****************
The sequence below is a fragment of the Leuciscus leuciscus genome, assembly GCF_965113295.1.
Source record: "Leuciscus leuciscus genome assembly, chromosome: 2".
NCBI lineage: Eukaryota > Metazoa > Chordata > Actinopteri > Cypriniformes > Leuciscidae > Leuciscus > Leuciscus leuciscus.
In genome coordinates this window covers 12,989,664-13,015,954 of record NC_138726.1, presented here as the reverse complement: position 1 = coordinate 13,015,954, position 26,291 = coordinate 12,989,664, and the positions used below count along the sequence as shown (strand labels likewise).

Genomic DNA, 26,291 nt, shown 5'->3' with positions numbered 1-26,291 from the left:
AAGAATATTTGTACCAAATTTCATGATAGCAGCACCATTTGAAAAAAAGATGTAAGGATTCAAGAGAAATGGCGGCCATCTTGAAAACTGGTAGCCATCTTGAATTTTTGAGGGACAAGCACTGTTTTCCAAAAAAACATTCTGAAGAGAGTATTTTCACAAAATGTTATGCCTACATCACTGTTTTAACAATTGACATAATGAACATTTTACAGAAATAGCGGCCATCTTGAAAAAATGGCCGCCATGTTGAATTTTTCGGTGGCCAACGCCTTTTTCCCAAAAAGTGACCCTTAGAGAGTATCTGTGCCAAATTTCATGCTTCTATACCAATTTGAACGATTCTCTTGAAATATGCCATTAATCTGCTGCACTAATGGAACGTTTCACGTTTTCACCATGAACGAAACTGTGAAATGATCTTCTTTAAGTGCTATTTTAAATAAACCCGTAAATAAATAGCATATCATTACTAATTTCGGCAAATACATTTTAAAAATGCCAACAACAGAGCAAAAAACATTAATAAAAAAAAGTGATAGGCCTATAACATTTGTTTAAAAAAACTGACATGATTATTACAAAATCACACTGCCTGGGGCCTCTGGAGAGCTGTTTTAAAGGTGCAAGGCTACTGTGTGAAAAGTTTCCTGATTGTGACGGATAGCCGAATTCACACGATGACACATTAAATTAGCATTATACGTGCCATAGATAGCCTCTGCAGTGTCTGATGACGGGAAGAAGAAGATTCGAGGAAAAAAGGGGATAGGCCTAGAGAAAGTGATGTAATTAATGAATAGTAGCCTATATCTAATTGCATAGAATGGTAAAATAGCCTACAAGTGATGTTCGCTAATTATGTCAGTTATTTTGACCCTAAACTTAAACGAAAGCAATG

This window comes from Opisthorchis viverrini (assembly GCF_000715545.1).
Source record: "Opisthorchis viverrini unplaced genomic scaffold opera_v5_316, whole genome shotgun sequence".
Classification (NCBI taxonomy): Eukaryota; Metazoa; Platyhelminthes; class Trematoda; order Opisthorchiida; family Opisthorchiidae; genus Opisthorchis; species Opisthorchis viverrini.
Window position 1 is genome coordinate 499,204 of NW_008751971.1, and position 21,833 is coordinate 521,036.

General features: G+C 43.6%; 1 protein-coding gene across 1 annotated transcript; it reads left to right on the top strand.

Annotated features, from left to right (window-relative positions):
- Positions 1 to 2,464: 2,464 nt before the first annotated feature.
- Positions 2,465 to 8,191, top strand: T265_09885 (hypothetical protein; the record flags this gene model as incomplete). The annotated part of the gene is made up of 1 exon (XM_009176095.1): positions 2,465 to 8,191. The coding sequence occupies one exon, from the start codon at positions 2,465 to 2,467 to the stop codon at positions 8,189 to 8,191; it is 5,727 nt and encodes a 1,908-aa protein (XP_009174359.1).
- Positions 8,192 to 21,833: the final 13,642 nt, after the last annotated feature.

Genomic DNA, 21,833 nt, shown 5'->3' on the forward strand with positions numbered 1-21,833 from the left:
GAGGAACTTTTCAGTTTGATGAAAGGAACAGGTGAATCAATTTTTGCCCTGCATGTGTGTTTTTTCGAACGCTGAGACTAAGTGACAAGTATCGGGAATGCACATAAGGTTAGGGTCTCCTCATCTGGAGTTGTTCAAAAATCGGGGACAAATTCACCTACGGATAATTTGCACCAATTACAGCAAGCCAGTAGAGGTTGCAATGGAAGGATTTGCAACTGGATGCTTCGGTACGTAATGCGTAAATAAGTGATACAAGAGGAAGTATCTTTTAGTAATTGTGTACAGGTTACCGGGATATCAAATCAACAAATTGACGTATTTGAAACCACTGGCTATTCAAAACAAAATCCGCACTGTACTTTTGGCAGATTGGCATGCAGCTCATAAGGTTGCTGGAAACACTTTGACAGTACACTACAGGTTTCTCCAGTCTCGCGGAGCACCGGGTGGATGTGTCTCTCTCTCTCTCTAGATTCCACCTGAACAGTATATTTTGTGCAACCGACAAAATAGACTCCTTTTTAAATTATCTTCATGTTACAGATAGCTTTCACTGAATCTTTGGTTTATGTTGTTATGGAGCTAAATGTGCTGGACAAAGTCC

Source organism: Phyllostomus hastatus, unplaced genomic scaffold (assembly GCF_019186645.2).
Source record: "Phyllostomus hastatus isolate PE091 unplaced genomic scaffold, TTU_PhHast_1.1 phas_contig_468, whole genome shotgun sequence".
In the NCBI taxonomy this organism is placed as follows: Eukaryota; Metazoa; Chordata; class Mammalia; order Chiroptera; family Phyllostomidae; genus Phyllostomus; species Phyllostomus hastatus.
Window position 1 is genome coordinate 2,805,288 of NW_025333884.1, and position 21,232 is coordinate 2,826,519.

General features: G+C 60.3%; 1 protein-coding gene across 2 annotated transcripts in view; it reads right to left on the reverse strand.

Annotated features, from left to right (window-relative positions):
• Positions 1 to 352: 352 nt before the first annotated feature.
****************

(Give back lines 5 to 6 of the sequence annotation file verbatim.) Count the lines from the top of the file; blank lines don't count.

Genomic DNA, 26,291 nt, shown 5'->3' with positions numbered 1-26,291 from the left:
AAGAATATTTGTACCAAATTTCATGATAGCAGCACCATTTGAAAAAAAGATGTAAGGATTCAAGAGAAATGGCGGCCATCTTGAAAACTGGTAGCCATCTTGAATTTTTGAGGGACAAGCACTGTTTTCCAAAAAAACATTCTGAAGAGAGTATTTTCACAAAATGTTATGCCTACATCACTGTTTTAACAATTGACATAATGAACATTTTACAGAAATAGCGGCCATCTTGAAAAAATGGCCGCCATGTTGAATTTTTCGGTGGCCAACGCCTTTTTCCCAAAAAGTGACCCTTAGAGAGTATCTGTGCCAAATTTCATGCTTCTATACCAATTTGAACGATTCTCTTGAAATATGCCATTAATCTGCTGCACTAATGGAACGTTTCACGTTTTCACCATGAACGAAACTGTGAAATGATCTTCTTTAAGTGCTATTTTAAATAAACCCGTAAATAAATAGCATATCATTACTAATTTCGGCAAATACATTTTAAAAATGCCAACAACAGAGCAAAAAACATTAATAAAAAAAAGTGATAGGCCTATAACATTTGTTTAAAAAAACTGACATGATTATTACAAAATCACACTGCCTGGGGCCTCTGGAGAGCTGTTTTAAAGGTGCAAGGCTACTGTGTGAAAAGTTTCCTGATTGTGACGGATAGCCGAATTCACACGATGACACATTAAATTAGCATTATACGTGCCATAGATAGCCTCTGCAGTGTCTGATGACGGGAAGAAGAAGATTCGAGGAAAAAAGGGGATAGGCCTAGAGAAAGTGATGTAATTAATGAATAGTAGCCTATATCTAATTGCATAGAATGGTAAAATAGCCTACAAGTGATGTTCGCTAATTATGTCAGTTATTTTGACCCTAAACTTAAACGAAAGCAATG